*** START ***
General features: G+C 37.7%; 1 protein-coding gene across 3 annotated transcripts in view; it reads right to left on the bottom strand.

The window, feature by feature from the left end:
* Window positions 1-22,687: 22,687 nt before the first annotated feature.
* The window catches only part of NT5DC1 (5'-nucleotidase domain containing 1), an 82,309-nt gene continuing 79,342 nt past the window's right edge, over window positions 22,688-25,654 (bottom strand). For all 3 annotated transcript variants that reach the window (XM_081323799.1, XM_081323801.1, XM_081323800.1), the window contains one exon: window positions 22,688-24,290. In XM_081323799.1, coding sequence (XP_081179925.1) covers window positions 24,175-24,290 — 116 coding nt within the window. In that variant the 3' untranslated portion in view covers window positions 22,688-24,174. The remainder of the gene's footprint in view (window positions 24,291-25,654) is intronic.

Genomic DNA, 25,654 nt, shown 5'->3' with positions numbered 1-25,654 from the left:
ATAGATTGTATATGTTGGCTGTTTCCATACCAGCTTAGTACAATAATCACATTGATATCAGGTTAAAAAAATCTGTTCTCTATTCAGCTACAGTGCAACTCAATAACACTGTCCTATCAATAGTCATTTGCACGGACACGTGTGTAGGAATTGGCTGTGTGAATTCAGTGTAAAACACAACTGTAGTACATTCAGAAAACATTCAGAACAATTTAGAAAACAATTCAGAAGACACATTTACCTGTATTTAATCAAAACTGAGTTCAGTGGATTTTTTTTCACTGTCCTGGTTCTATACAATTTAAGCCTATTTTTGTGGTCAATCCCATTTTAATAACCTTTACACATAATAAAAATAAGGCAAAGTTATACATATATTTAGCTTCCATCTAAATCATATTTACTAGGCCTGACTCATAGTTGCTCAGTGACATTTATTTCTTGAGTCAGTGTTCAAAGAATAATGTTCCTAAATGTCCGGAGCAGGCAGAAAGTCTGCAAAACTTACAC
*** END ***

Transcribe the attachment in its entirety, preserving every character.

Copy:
General features: G+C 37.7%; 1 protein-coding gene across 3 annotated transcripts in view; it reads right to left on the bottom strand.

The window, feature by feature from the left end:
* Window positions 1-22,687: 22,687 nt before the first annotated feature.
* The window catches only part of NT5DC1 (5'-nucleotidase domain containing 1), an 82,309-nt gene continuing 79,342 nt past the window's right edge, over window positions 22,688-25,654 (bottom strand). For all 3 annotated transcript variants that reach the window (XM_081323799.1, XM_081323801.1, XM_081323800.1), the window contains one exon: window positions 22,688-24,290. In XM_081323799.1, coding sequence (XP_081179925.1) covers window positions 24,175-24,290 — 116 coding nt within the window. In that variant the 3' untranslated portion in view covers window positions 22,688-24,174. The remainder of the gene's footprint in view (window positions 24,291-25,654) is intronic.

Genomic DNA, 25,654 nt, shown 5'->3' with positions numbered 1-25,654 from the left:
ATAGATTGTATATGTTGGCTGTTTCCATACCAGCTTAGTACAATAATCACATTGATATCAGGTTAAAAAAATCTGTTCTCTATTCAGCTACAGTGCAACTCAATAACACTGTCCTATCAATAGTCATTTGCACGGACACGTGTGTAGGAATTGGCTGTGTGAATTCAGTGTAAAACACAACTGTAGTACATTCAGAAAACATTCAGAACAATTTAGAAAACAATTCAGAAGACACATTTACCTGTATTTAATCAAAACTGAGTTCAGTGGATTTTTTTTCACTGTCCTGGTTCTATACAATTTAAGCCTATTTTTGTGGTCAATCCCATTTTAATAACCTTTACACATAATAAAAATAAGGCAAAGTTATACATATATTTAGCTTCCATCTAAATCATATTTACTAGGCCTGACTCATAGTTGCTCAGTGACATTTATTTCTTGAGTCAGTGTTCAAAGAATAATGTTCCTAAATGTCCGGAGCAGGCAGAAAGTCTGCAAAACTTACAC